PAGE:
Open Access

Effects of puerarin on the retina and STAT3 expression in diabetic rats

  • Authors:
    • Yonghao Cai
    • Xiaobi Zhang
    • Xuegu Xu
    • Yinfei Yu
  • View Affiliations

  • Published online on: September 27, 2017     https://doi.org/10.3892/etm.2017.5203
  • Pages:5480-5484
  • Copyright: © Cai et al. This is an open access article distributed under the terms of Creative Commons Attribution License.

Metrics: HTML 0 views | PDF 0 views     Cited By (CrossRef): 0 citations

Abstract

The effects of puerarin on electroretinogram, oxidative stress and STAT3 expression were determined, in diabetic rat retina and serum. Forty Sprague-Dawley rats were randomly divided into the normal control (NC), the diabetic model (DM), the low dose (250 mg/kg) puerarin (LP) or the high dose (500 mg/kg) puerarin group (HP). A diabetic rat model was induced by streptozotocin and animals were continuously treated for 4 weeks; fasting blood glucose was measured at 2 and 4 weeks after modeling. An electroretinogram and serum and tissue levels of glucose, insulin, superoxide dismutase (SOD), malondialdehyde (MDA) and total antioxidant capacity (T-AOC) were measured; real-time PCR and ELISA were used to determine STAT3 mRNA and protein expression, respectively, from the retina. The blood glucose and insulin levels in the puerarin groups were significantly lower and higher, respectively than that in the DM group. The amplitude of b-wave of electroretinogram in the DM and the LP groups was significantly lower than that in the NC group; in the LP and HP groups it was significantly higher than the DM group. The serum and retinal tissue activity of SOD and MDA was significantly lower and higher, respectively, in the DM group compared to the NC group; both the LP and HP groups had significantly higher SOD and lower MDA than the DM group. The levels of STAT3 mRNA and protein levels in the DM, LP and HP groups were significantly higher than the NC group; and levels of STAT3 mRNA and protein expression were significantly lower in the LP and HP groups than the DM group. In summary, puerarin can reduce the oxidative stress damage of the retina, and its mechanism is related to the inhibition of STAT3 expression.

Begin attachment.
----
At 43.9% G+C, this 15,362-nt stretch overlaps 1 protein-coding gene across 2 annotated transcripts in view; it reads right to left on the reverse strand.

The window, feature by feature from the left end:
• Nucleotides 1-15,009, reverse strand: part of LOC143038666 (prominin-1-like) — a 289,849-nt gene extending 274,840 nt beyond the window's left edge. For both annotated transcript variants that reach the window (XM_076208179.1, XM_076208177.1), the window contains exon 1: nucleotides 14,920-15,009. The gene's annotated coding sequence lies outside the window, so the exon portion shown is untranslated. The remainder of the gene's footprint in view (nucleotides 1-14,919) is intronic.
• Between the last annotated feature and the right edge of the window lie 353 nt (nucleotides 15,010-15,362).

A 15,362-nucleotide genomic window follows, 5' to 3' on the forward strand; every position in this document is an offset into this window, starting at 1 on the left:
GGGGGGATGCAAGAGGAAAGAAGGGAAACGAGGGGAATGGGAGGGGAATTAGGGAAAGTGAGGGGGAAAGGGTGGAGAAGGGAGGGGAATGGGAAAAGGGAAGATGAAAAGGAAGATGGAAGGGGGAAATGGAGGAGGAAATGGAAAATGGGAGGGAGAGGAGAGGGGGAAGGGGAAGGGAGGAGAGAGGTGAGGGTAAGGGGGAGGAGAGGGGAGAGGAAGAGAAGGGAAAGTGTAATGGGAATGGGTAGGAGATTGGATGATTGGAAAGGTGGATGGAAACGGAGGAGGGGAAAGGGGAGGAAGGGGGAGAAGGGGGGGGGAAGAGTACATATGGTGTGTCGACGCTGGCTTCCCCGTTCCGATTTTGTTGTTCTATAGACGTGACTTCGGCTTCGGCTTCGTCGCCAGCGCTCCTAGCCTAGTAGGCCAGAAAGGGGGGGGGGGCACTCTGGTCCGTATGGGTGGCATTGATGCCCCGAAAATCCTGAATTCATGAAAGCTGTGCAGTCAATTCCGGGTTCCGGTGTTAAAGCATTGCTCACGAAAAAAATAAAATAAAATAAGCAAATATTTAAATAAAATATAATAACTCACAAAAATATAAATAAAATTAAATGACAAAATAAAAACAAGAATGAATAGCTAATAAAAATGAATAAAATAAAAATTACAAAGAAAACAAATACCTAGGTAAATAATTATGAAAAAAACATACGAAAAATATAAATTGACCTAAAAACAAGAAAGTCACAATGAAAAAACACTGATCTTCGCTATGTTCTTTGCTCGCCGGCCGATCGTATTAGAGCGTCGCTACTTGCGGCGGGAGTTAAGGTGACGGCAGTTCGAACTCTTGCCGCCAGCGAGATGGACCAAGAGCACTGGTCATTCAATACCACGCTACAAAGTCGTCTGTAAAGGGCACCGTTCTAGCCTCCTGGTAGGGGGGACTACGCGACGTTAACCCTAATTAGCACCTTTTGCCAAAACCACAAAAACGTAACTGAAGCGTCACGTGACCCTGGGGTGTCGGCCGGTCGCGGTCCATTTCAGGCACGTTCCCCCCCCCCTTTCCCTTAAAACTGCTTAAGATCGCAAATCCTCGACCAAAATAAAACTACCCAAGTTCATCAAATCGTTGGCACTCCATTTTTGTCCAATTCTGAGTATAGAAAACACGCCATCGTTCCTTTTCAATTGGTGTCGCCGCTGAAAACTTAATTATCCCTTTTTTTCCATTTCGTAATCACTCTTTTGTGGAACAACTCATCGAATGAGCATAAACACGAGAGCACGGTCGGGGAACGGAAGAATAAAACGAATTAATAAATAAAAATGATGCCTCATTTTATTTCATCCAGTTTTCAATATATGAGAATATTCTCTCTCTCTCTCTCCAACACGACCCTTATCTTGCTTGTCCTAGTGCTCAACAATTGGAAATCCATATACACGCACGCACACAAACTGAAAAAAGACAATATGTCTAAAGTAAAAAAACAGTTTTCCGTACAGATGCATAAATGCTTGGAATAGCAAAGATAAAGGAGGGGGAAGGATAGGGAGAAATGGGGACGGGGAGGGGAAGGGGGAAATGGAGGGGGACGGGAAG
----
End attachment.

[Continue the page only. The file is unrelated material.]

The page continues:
Introduction

Diabetic retinopathy (DR), is a major complication of retinal vascular disease in patients with diabetes mellitus, which can result in blindness (1). Epidemiological studies have reported that approximately 250 million people worldwide suffer from diabetes; in rural areas of China, approximately 43% of patients have varying degrees of DR, of which 6.3% suffer from severe visual impairment (2). In the US population, approximately 86% of patients with type 1 diabetes and 40% of patients with type 2 diabetes have varying degrees of DR (3,4). A high serum glucose state can cause damage to the retina, retinal capillary cell inflammation, oxidative stress and other reactions leading to abnormal capillary function, ischemia and eventual angiogenesis (1,5).